What makes something like a stone, a mineral deposit, a rather large natural crystal either worth millions, or a few pounds or worthless? Nothing; except our accepted ideas of what is beautiful or rare or desirable. Years ago I read a story by Solzhenitsyn about prisoners being forced to walk about a thousand kilometers through the frozen tundra to one of the outposts of the Gulag. The thing that struck me most was that the guards traded with the native Siberian peoples, half Eskimo I suppose they would be. The guards swapped, or traded empty gallon tin cans for furs. To the Western world empty cans are thrown away, disposable – as of course to these nomadic peoples the excess skins of animals they had captured and killed for food were. In the West one of the most desirable items being a fur coat; just waste material for these people, and yet a tin can was invaluable for carrying water or other possessions in. So the value we put on anything is completely arbitrary and not based on any intrinsic value the object may have. So a lump of coal, unless we want to burn it is pretty useless, yet whole armies are funded by diamonds, as well as being one of the most desirable objects in our society. But why is that, is it because diamonds are so hard, so indestructible (unless we burn them) or because they are so rare, or because they are beautiful. They certainly are beautiful, although quite over-rated I think. Personally I have always preferred those semi-precious stones like Turquoise or Amethyst or Jet or Amber (I know, not a stone at all). They are usually much larger and less brilliant, but the colours are so lovely and look better against human flesh, which is the real test. I also have a habit of beach-combing whenever I am near the sea, picking up some unusual but nicely coloured and smoothly ground stone from the beach. And each one of these common pebbles is really as beautiful as any diamond that was obtained by sweat and toil in some African mine.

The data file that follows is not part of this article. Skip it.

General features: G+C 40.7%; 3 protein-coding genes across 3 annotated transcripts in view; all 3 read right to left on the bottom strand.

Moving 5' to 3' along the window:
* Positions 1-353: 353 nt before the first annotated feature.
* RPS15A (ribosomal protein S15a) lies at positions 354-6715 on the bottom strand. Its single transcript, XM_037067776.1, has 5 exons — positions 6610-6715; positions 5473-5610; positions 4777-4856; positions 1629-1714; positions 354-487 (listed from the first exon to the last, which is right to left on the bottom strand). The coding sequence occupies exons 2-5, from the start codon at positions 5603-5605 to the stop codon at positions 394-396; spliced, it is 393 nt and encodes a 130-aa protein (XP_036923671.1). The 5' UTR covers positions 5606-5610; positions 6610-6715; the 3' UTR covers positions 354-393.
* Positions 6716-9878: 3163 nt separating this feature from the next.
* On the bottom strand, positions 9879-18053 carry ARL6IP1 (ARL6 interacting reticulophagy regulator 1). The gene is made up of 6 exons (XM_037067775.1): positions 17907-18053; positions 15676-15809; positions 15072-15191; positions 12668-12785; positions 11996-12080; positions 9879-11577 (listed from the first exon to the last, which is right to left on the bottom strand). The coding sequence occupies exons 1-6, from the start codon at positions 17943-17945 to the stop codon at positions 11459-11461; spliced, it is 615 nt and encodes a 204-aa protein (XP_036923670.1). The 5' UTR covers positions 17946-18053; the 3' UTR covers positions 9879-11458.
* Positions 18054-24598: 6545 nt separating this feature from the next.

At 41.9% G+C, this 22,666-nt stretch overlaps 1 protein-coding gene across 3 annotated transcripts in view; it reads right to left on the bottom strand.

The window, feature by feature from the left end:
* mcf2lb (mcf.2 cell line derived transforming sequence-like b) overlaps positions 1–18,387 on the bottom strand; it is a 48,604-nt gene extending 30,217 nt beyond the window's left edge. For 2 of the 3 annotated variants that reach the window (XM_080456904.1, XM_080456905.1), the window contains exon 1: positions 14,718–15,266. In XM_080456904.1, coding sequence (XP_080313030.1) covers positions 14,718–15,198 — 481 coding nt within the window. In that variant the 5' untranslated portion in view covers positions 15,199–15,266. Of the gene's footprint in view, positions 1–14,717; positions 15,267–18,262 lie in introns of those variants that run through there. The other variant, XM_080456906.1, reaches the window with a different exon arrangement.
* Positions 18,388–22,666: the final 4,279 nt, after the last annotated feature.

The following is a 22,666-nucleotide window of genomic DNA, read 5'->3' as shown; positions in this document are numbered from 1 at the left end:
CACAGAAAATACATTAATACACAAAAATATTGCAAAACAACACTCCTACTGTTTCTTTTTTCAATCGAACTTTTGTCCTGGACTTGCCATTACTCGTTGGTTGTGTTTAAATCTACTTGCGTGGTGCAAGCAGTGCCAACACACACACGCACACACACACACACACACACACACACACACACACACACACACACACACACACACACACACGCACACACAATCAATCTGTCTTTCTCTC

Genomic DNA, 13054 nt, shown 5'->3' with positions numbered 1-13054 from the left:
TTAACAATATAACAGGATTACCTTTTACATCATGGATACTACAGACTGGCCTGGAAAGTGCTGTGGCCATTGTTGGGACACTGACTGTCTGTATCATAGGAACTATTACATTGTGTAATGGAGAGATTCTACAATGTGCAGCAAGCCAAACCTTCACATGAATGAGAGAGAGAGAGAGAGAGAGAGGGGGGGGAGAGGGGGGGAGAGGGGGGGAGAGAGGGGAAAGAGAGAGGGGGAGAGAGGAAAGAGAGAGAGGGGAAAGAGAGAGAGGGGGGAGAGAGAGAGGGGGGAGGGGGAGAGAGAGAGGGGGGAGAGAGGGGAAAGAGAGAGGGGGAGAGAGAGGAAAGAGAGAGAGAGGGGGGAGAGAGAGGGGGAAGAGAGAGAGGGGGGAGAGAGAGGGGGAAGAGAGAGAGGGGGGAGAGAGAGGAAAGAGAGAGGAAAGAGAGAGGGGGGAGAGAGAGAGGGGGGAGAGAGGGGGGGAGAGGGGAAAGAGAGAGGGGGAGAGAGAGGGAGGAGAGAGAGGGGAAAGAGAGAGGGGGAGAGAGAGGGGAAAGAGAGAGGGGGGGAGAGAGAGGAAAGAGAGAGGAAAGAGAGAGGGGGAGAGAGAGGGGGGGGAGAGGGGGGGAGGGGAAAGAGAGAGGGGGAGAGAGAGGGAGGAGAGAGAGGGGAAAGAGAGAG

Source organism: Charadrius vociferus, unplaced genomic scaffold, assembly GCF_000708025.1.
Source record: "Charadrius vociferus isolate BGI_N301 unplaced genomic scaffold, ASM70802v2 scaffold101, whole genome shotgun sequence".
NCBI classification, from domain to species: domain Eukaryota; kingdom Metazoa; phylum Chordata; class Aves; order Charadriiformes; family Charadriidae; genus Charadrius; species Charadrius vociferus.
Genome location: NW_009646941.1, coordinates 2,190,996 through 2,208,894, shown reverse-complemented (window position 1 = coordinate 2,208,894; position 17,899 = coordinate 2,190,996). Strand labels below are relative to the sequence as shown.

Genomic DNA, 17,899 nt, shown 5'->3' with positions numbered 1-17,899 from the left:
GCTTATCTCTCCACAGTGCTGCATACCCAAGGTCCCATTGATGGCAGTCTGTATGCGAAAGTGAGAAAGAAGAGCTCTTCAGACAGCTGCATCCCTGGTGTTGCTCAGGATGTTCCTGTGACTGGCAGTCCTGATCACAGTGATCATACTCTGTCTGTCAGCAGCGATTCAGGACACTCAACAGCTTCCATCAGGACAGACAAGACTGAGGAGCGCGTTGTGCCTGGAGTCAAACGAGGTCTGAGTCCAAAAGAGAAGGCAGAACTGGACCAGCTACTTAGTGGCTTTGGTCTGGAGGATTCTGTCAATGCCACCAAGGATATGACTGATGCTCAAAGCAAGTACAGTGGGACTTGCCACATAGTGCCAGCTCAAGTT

Adrian wrote me a poem – you can find it in Catherines Story :
Jet, Your obsidian net, Captured me right from the start.
Jade, Don’t ever fade, Or it would break my heart.
So precious or semi-precious or just a stone from the beach, they are all beautiful and equally valuable.
Wednesday 28th March